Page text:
Today, after I escape hell, we’ll climb back into the Passat for another road trip, a four-hour drive north to my dad’s in Virginia. We’ll spend Saturday discussing what will be ours when the folks kick the bucket, which probably won’t be long from now.
My father is old, 51 years older than I. That makes him 89. And counting.
My step-mother is old, too. She’s 82, 83, something like that.
Still, neither one of them has a will.
This is the paradox of the sandwich generation. I’m closing in on 40, I have a child not even in kindergarten but my parents are doing their best to stay out of an old-folks home. I have to worry about Ella’s eating worms and worry that my dad might break his hip or have a stroke and need 24-hour care. Fortunately, Ella gets to spend some time with her grandparents, and she’ll have photos to remember them. But it’s unlikely that they’ll live long enough to build really solid memories. Papa, Trish’s dad, might share WW II stories. My dad will probably teach her how to make a margarita (he’ll probably start tomorrow).
This whole business about a will really brings the issue home. Neither Dad nor Step Mom had so much as mentioned it until last year. Sure, my dad’s talked about death. When I was about 11 or 12 and visited him for the summer he started saying that “six score and 10, that’s what the Bible [as if he’d read it] promises us, and I’m already their.” Then he’d have another martini and forget about it the next day. I’d get freaked out, go back home to my mom’s and spend the next nine months failing math, waiting for the phone call that told me my dad had keeled over.But last year Step Mom’s sister died, leaving Step Mom with no blood relations — no cousins, nephews or nieces, she never had any biological children. Nada. Just a brother-in-law, who is probably 85. My father fathered seven children — the oldest is 68, and I’m the youngest, thank god — with three women who, consecutively, agreed to be temporarily married to him, and might or might not have agreed to have his children. Step-mom is No. 4, and they’ve been married 36 years. (Maybe this is why I’m bad at math, every time I try to count my family, figure their ages and remember their birthdates I get confused.)
Anyway, last year, after my step-aunt’s funeral and on the way to visit my step-uncle-in-law, which was also after I moved within four hours of my parents, the closest to them that I’ve lived as an adult, Step Mom tells me she wants me to have durable power of attorney for health care. She wants me to tell the doc to pull the plug. It’s because I live closest to them, and because Trish is a nurse, and because I’ve spent many years pretending to know enough about medicine to write about it. And, maybe it’s because I’d actually tell the doc to pull the plug, unlike some of my siblings or half-siblings, who are likely to take her home from the hospital, hook her up to a portable generator and keep her alive while they fill her IV tubes with all sorts of vile liquids, because she banned smoking in her house or she’s told them just how stupid they really are. She can be blunt.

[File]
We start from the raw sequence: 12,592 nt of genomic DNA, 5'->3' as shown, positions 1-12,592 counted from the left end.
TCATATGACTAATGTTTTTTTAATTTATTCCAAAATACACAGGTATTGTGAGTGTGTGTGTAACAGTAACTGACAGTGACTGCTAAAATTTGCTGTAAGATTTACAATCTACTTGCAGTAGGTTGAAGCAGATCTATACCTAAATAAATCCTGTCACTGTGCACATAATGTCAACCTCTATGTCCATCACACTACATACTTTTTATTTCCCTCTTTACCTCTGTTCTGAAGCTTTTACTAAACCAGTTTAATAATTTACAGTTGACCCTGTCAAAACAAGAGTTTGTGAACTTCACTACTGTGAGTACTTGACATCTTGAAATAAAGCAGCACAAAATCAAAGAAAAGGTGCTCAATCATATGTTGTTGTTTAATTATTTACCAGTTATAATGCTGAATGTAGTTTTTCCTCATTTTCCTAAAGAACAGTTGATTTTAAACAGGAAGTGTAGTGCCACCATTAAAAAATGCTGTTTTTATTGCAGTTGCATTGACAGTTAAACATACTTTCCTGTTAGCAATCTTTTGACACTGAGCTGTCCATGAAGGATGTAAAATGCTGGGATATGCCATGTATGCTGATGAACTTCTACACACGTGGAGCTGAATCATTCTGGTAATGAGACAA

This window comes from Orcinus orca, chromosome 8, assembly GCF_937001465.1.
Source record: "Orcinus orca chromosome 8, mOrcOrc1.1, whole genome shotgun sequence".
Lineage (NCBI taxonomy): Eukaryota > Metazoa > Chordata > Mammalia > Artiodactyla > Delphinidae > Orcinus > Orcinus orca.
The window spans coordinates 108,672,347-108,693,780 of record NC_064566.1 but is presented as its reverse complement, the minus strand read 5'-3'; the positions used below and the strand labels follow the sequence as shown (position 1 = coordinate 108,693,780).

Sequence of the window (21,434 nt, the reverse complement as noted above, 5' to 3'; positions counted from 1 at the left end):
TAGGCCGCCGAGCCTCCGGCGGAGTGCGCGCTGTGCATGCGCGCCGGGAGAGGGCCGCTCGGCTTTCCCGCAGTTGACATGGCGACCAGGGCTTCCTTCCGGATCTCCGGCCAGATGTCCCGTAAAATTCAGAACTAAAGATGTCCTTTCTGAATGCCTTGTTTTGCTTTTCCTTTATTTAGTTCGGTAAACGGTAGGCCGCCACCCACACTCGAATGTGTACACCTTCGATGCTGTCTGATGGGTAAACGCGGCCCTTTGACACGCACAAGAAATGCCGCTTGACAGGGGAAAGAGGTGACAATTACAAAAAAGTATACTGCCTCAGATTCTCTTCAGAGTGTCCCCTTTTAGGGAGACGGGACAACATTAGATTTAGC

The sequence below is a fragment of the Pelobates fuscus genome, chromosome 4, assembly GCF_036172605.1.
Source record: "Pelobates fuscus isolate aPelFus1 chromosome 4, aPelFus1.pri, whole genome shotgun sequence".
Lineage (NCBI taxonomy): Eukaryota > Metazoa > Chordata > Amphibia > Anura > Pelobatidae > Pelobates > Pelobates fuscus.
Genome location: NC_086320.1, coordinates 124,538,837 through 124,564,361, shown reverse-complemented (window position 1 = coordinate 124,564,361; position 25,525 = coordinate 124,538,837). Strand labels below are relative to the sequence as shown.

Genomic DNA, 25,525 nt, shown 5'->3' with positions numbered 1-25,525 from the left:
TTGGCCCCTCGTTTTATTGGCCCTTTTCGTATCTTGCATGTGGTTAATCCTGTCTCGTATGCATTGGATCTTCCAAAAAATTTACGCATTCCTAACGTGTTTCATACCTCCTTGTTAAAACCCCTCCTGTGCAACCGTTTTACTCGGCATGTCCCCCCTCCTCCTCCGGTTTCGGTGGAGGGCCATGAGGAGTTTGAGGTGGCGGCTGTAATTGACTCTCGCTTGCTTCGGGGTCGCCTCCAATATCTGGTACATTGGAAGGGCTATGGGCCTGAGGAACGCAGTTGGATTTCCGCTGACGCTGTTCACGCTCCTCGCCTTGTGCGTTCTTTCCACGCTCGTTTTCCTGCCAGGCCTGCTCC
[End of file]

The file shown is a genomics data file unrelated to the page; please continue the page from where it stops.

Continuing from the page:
This is fine. I can do this. For her. When it comes to my dad, I know everyone’s going to get so freaking emotional. I know at least my half-sister and/or one half-brother is going to go on a power trip.
Until this past Thanksgiving I thought my inheritance would consist, if I were lucky, of a couple of golf clubs. But at the close of our holiday visit she asked me — no, she told me, she doesn’t ask — to make a list of her household possessions that I would like to inherit. She has two of almost every kind of antique you can imagine — china closets, dining tables, desks, chairs, chests, rocking chairs, several sets of silver and China (she’s Southern, after all), etc., etc. She has a quilt her great grandmother made. I figured all her stuff would go to a museum.
She once said that if we happened to move to Charlottesville, where they live, they’d will their house to me. She doesn’t joke about stuff like this. Recently, she’s said that she figures nobody would want the house, but there would be the money from its sale to split up.
It’s quite a change of fortune, and it’s almost too much for me to grapple with. Part of me is giddy. I’ve never gotten more than a few dollars from my father in my life. Another part is very wary; Trish’s cousins are still feuding with her brother over a contested will eight or nine years after her old Uncle Geezer died. I know that some of my siblings, some whom I’ve been around only two or three times in my life, and I haven’t seen in more than 15 years, and at least two of whom haven’t been sober in 40 years, are going to feel entitled to things.
And a small part of me feels entitled, since I’m the only one young enough to have been around my dad and step-mother, as a couple, since childhood. Their house, and the belongings inside (which are NEVER out of place or the least bit filthy), have been a consistent buoy in my often chaotic life. I knew that every time I opened the front door what I would see, smell and hear. But I also don’t feel entitled, because that’s just not the way I am, and I would almost be just as happy if the proposition had never been made. I watch my 401k like I watch the clock for 5 p.m. I know my financial targets. Coming into even a small amount of money just fouls things up.
It’s also creepy, macabre. Going around and claiming a chair, a table, a desk … at least one of those damn chests, cause they’re nice!
I think we get first dibs!
Baby needs a college fund!